But he turned, and said unto Peter,
Get you behind me, Satan: you are an offense unto me: for you consider not the things that be of God, but those that be of men.
All Commentaries on Matthew 16:23 Go To Matthew 16
We have often said that Peter had too hot a zeal, and a very great affection towards the Lord the Saviour. Therefore after that his confession, and the reward of which he had heard from the Saviour, he would not have that his confession destroyed, and thought it impossible that the Son of God could be put to death, but takes Him to him affectionately, or takes Him aside that he may not seem to be rebuking his Master in the presence of his fellow disciples, and begins to chide Him with the feeling of one that loved Him, and to contradict Him, and say, “Be it far from thee, Lord;” or as it is better in the Greek, ιλεωςσοι Κυριε, ου μηεσται σοιτουτο, that is, Be propitious to Thyself, Lord, this shall not be unto Thee.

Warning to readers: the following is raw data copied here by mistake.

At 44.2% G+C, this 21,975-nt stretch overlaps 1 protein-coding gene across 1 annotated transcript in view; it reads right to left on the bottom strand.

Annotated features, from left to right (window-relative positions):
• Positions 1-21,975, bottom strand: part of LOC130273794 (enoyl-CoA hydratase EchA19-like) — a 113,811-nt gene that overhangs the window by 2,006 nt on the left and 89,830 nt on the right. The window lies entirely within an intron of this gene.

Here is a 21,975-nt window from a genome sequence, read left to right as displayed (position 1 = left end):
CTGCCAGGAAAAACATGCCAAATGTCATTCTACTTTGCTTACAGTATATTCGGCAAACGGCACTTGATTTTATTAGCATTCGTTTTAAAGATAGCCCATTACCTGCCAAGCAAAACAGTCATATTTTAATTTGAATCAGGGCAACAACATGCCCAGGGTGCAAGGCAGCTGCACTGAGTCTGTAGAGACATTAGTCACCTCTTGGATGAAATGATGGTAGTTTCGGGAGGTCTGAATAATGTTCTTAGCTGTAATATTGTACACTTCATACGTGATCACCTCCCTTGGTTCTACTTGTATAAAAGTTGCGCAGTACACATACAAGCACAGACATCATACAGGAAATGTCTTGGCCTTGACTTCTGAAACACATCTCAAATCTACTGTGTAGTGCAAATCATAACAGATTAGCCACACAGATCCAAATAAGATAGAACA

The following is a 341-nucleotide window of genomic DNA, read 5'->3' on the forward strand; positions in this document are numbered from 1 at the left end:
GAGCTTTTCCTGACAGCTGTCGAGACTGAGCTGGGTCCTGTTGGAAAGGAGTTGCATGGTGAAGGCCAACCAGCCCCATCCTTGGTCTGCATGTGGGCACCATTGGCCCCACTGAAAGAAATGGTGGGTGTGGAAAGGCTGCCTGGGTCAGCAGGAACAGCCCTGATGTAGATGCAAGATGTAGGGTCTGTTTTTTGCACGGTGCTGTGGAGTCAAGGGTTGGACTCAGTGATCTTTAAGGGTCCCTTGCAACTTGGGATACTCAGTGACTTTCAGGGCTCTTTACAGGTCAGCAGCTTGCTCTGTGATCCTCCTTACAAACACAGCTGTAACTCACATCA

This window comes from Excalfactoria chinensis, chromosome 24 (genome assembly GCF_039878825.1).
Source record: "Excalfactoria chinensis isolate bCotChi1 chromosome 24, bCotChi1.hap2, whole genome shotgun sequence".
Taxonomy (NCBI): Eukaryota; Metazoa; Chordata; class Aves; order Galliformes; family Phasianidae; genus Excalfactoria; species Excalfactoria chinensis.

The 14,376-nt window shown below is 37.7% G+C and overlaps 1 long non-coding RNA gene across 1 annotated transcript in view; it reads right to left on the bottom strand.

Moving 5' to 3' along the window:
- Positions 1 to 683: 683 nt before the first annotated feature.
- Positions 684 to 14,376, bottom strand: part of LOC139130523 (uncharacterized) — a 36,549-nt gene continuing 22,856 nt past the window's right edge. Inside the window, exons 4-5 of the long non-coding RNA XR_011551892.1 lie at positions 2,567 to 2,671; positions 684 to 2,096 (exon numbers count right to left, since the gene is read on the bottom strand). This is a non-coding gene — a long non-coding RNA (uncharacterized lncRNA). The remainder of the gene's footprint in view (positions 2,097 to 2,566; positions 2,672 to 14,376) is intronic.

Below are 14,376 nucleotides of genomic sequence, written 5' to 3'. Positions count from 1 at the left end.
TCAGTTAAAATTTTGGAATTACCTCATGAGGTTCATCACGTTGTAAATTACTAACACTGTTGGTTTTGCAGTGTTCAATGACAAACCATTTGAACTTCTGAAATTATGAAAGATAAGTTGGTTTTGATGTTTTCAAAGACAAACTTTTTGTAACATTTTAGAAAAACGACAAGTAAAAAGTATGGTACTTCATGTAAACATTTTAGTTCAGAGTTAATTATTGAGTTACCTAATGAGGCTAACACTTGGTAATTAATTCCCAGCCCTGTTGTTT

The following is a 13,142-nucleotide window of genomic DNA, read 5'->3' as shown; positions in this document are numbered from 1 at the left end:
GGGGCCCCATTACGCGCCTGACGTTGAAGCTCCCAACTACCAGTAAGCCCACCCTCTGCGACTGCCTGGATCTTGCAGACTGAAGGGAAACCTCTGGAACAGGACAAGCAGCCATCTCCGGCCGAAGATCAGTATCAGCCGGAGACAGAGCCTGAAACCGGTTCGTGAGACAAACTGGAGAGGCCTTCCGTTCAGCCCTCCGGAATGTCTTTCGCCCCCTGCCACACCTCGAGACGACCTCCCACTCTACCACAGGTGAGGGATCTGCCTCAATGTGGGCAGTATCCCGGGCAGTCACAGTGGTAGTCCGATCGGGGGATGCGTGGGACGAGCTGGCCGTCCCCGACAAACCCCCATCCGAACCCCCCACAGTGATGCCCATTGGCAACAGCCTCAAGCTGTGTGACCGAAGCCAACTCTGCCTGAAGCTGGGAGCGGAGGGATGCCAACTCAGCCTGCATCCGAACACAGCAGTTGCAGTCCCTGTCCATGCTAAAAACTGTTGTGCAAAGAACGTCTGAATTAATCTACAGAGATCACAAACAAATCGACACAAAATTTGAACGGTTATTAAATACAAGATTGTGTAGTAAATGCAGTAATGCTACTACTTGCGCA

But to me this error of the Apostle, proceeding from the warmth of his affection, will never seem a suggestion of the devil. Let the thoughtful reader consider that that blessedness of power was promised to Peter in time to come, not given him at the time present; had it been conveyed to him immediately, theerror of a false confession would never have found place in him.
As much as to say; It is of My will, and of the Father’s will, that I should die for the salvation of men; you considering only your own will would not that the grain of wheat should fall into the ground, that it may bring forth much fruit; therefore as you speak what is opposed to My will, you ought to becalled My adversary. For Satan is interpreted ‘adverse’ or ‘contrary.’